Greetings from Judith
To all the churches supporting the work of PAG in the Eastern region of Uganda,
I send you my love and greetings in Christ our Lord. Uganda is good, the Lord has been so faithful to us. The Participatory Evaluation Process (PEP)* is helping to change communities across Uganda. Betty (pictured with me) is someone whose life was changed by PEP. She was inspired to go back to school and study for her O Levels. Now she has her high school diploma and has plans to go to University as well.
Across Uganda, 2016 was a very hot year. The rains did not come in October resulting in a severe drought that affected the whole of East Africa. Crops dried in people’s gardens and much was lost, including many livestock that lacked pasture and water for drinking.
It has been very difficult for many families, who have had to spend more time and money than usual finding food. This led to delays in the PEP programme as many people’s focus was elsewhere.
Thankfully, the rains returned in March and with them people are beginning to recover from the drought.
PEP in Busoga
In the last year, six pastorates** have begun implementing PEP as part of PAG’s vision to roll it out across the country. In line with PAG’s new strategy, the leadership of the pastorate have already begun the PEP training. One of those pastorates is Busoga, which is situated just east of Kampala, near the city of Jinja.
The training began in February with the Church Awakening stage of PEP. This is where the church is awakened to the possibilities of what it might achieve through PEP. The training was split across two phases, each a week long.
In Phase 1, 42 church leaders from 6 local districts gathered to learn how to running bible studies that will help their churches explore and understand:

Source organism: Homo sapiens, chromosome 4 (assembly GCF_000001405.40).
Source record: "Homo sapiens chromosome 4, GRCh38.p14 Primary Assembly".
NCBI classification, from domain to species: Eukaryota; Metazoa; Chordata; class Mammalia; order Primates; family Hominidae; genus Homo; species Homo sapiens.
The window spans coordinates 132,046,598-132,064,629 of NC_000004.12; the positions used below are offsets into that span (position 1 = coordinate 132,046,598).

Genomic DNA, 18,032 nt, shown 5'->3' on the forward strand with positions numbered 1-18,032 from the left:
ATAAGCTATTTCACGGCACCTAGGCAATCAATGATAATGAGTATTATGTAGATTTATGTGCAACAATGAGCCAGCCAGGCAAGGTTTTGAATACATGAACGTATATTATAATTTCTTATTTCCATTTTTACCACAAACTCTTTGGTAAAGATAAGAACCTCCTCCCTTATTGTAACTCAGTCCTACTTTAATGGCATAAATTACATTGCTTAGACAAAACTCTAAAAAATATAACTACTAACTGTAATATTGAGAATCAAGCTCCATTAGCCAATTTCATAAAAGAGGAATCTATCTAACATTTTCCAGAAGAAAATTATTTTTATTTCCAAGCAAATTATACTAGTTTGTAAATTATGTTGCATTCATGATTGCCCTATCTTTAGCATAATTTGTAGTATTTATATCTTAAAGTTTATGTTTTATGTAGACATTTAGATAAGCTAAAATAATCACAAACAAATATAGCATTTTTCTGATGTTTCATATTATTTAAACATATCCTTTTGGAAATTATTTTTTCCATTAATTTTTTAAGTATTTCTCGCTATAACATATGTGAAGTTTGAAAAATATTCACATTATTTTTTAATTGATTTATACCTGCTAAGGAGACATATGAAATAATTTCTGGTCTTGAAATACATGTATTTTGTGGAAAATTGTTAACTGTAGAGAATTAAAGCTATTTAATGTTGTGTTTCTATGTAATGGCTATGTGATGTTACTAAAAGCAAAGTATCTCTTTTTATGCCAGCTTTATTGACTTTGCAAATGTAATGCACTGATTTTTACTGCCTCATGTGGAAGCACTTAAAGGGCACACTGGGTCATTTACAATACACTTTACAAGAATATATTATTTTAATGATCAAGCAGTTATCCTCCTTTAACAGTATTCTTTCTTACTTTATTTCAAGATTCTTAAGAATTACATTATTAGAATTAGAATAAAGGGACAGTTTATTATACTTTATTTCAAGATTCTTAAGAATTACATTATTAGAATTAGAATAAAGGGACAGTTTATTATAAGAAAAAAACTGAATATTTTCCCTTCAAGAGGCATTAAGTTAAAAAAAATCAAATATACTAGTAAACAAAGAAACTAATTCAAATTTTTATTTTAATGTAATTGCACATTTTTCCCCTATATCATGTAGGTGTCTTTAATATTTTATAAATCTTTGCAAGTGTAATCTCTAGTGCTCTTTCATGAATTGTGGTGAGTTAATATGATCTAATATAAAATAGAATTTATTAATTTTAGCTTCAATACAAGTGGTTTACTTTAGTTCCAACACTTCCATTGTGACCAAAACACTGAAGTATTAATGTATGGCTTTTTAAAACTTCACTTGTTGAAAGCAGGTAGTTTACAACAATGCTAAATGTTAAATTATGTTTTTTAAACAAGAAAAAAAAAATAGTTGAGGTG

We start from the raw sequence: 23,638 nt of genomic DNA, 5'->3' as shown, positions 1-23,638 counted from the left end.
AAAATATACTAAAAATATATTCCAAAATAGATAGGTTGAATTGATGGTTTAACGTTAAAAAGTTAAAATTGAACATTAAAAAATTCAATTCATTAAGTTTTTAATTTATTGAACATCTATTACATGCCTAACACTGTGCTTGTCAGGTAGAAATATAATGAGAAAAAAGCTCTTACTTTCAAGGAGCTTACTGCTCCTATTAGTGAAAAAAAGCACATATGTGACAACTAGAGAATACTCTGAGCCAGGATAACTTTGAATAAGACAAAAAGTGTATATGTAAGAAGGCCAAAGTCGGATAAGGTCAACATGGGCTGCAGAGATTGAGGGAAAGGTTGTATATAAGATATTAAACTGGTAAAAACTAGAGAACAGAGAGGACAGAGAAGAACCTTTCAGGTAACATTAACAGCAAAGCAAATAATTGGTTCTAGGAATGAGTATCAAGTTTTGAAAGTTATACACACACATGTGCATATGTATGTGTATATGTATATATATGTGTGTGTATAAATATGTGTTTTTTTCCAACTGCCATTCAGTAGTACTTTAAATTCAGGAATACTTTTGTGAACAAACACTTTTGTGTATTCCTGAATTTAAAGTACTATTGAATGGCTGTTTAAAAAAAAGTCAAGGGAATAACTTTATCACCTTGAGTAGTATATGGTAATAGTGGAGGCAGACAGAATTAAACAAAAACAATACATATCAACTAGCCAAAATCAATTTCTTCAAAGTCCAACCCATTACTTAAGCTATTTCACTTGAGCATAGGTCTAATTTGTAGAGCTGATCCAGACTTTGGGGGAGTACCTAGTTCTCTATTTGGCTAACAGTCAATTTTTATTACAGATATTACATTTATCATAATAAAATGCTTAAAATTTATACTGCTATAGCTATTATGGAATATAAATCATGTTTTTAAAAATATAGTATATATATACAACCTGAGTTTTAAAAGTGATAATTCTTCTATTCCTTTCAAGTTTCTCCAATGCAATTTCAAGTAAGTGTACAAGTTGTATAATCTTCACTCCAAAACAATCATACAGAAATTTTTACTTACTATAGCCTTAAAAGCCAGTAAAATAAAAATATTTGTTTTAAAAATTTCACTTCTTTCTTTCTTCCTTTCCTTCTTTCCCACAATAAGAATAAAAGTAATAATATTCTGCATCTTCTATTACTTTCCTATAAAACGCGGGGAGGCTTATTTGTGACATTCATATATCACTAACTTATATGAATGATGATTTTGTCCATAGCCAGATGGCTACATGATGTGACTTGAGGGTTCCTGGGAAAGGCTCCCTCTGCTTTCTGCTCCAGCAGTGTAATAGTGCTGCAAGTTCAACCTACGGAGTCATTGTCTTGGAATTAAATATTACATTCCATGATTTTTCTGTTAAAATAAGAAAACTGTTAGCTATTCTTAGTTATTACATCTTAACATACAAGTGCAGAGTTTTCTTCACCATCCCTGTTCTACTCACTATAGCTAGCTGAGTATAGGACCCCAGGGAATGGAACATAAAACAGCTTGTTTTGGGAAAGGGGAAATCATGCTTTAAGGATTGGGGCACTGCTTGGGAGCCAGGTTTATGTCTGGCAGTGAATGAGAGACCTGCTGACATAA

- God’s purpose for Mankind
- God’s vision for the Church
- Jesus’ Ministry
The group also received training in skills that will enable them to facilitate the process, and allow them to lead further discussions in their own churches. After finishing the first stage of training, the group returned to their villages where they have started running the same Bible Studies in their own churches
Phase 2 was arranged to report on what progress had been made by churches. Training from Phase 1 was completed, and reviews held to determine how the first bible studies had gone. From these lessons were drawn out too, about all that had happened so far.
Unfortunately, only 25 of the original group attended this training, which took place in the town of Jinja. When exploring why attendance had reduced, we discovered that it had been due to the costs involved in travelling and staying so far from home.
To make the training more accessible, we have decided to divide Busoga pastorate into five zones. Each zone will have it’s own training and as a result Pastors will not have to travel as far to attend. Adaptations like these, where the process is tailored to the needs of the communities we work with, are really important. They ensure communities are supported in the best ways possible as they work to bring the lasting changes that will allow them to break free from poverty.
* Participatory Evaluation Process, or PEP for short, is PAG’s way of mobilising local churches in the poorest areas to work with their communities to change mindsets and unlock their God given potential. Through this, individuals and communities begin to flourish and lift themselves out of poverty.
** A Pastorate is PAG’s equivalent of a Diocese. It is led by a Bishop who oversees all the churches in a given area.
- Pray that rain will keep falling to nourish the crops that will sustain our population.
- Pray for peace in neighbouring countries like Somalia and South Sudan that are affected by conflict.
- Pray for the training program in Busoga, pray that the new zonal system will work and that more church leaders will be able to participate in the PEP training.
- Pray for the churches running bible studies, that they will continue to transform people’s lives.